Lang directed three Westerns. I haven't seen The Return of Frank James (1940) and I've made my feelings about Western Union clear,2 but Rancho Notorious lands every one of its operatic punches in a fascinating blend of artifice and grit. I don't care if it was made entirely on studio sets, it gets an amazing claustrophobic evocation of the Western mythos curdling out of painted sunsets and adobe-washed walls. There are no gunfights in the conventional sense; the climactic duel is a verse in a ballad and Vern's quest for vengeance comes down to a man too cowardly to draw on an armed opponent (though he thought nothing of gut-shooting a girl he'd brutally raped3). There's a fistfight that looks for all the world as though it were filmed with a handheld camera, in which case it's the earliest of its type that I've seen, and it is such a violent slugfest that the picture goes out of focus as the camera slews to follow the blows. Fair-haired, sharp-faced Kennedy has a look of James Cagney, whose brother he actually played in his 1940 film debut; onstage he originated four roles for Arthur Miller and I think he must have been a barnstorming John Proctor, because he has a disturbing, nervy energy that coils underneath Vern's quick smile. He looks like a wicked boy, but he's carved out more of his heart than even hardboiled Altar Keane. I have difficulty imagining the film in a later decade, because I can't imagine other actors in two of the three principal roles, but I didn't know that Westerns that deliberately anti-romantic—mythological, yes, but there's nothing remotely noble about any of the men crashing at Chuck-a-Luck—were being filmed as early as 1952. See it if you get the chance; I'm sure its Technicolor would benefit from a big screen. That was not exactly a brief description. This digression sponsored by my fantastic backers at Patreon.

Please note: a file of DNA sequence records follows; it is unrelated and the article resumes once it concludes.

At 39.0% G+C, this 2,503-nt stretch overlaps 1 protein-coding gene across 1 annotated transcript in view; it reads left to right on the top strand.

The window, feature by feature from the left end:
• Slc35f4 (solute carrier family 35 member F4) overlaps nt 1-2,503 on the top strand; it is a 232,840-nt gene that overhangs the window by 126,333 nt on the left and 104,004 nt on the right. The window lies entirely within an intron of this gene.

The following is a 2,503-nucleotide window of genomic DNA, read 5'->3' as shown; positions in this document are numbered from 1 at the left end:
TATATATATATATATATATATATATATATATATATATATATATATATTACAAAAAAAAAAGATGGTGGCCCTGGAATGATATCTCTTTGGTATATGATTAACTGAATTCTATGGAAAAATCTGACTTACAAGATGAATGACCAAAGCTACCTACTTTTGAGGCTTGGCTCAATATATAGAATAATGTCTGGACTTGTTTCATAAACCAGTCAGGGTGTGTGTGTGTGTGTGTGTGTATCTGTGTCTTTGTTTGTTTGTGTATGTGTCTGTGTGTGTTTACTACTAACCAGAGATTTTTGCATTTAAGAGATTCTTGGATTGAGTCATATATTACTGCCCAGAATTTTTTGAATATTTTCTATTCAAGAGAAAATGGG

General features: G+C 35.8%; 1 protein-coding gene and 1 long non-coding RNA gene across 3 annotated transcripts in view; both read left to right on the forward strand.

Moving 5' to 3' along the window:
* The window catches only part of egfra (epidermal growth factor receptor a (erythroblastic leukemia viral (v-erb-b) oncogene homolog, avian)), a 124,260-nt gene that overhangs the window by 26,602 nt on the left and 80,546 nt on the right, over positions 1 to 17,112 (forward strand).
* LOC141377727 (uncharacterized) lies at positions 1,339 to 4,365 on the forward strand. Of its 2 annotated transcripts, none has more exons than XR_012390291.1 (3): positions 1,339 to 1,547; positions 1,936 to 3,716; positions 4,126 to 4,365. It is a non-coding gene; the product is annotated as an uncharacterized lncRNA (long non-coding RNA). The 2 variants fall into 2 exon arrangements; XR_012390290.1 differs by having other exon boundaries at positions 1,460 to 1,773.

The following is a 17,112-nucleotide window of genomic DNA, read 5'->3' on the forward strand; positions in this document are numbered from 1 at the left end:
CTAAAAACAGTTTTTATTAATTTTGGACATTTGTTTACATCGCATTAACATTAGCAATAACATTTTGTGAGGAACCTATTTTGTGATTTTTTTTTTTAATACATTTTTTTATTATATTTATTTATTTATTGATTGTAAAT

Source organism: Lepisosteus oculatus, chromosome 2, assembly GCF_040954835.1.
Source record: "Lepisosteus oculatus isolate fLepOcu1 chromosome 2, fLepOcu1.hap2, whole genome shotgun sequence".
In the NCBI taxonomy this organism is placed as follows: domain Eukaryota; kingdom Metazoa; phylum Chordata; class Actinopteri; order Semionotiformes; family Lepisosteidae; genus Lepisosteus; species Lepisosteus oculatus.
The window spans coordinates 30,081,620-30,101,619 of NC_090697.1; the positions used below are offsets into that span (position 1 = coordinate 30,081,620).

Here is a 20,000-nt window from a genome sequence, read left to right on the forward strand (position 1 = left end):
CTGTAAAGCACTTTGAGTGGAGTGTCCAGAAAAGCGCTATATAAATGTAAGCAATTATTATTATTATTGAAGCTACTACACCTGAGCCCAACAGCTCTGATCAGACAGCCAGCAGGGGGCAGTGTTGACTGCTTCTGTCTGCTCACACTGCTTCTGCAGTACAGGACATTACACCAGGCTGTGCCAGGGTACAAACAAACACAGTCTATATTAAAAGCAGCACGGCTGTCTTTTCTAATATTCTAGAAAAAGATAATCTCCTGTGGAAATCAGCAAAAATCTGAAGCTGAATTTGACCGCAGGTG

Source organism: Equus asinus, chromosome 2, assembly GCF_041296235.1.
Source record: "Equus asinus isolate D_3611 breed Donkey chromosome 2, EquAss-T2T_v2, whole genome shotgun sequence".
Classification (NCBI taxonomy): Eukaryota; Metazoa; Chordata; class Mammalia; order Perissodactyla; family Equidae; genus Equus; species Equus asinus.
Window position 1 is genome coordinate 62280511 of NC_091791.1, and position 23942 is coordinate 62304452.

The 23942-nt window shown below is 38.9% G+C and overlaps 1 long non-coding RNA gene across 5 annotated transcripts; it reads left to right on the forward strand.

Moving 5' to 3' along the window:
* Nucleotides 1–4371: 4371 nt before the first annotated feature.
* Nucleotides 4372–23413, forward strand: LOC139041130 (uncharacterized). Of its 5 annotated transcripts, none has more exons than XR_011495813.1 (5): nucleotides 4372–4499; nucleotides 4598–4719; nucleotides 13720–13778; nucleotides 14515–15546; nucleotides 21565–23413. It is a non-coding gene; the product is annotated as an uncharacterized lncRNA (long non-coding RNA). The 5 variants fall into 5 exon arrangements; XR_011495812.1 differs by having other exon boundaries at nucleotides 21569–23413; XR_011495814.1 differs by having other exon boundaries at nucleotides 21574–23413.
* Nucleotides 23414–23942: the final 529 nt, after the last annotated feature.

1. I don't blame Fritz Lang for this, but it was difficult for me not to view them as a kind of het remix of Chess and Rook from Gemma Files' Hexslinger series. If that's an incentive for you to check out Rancho Notorious, I say go for it.
2. That said, it interests me that both Western Union and Rancho Notorious can be described as films noirs—give Vern an underworld to navigate instead of a frontier and he'd make himself just as dreadfully at home—but the latter is not simply a noir redressed in Western style. It would not be possible for Altar and Frenchy to exist in New York or L.A. or Chicago, even if they could thrive as a mobster and her moll, because it is central to both their legends and their lives that they can disappear into the vast spaces of the land, not the snaky twists of a city. That's such a crucial, dangerous piece of the Western myth—the land where there's space for everyone, except the people who lived there first.
3. We learn very little about Gloria Henry's Beth Forbes in her few minutes onscreen before the refrigerator door swings open, but we know she fought: she marked her man. Lang's last sight of her trails from her closed eyes across her bruised shoulder, down her arm in its torn sleeve until the camera reaches her hand, loosely curled, bloodied nails still sticky and wet. The doctor says soberly, "She wasn't spared anything."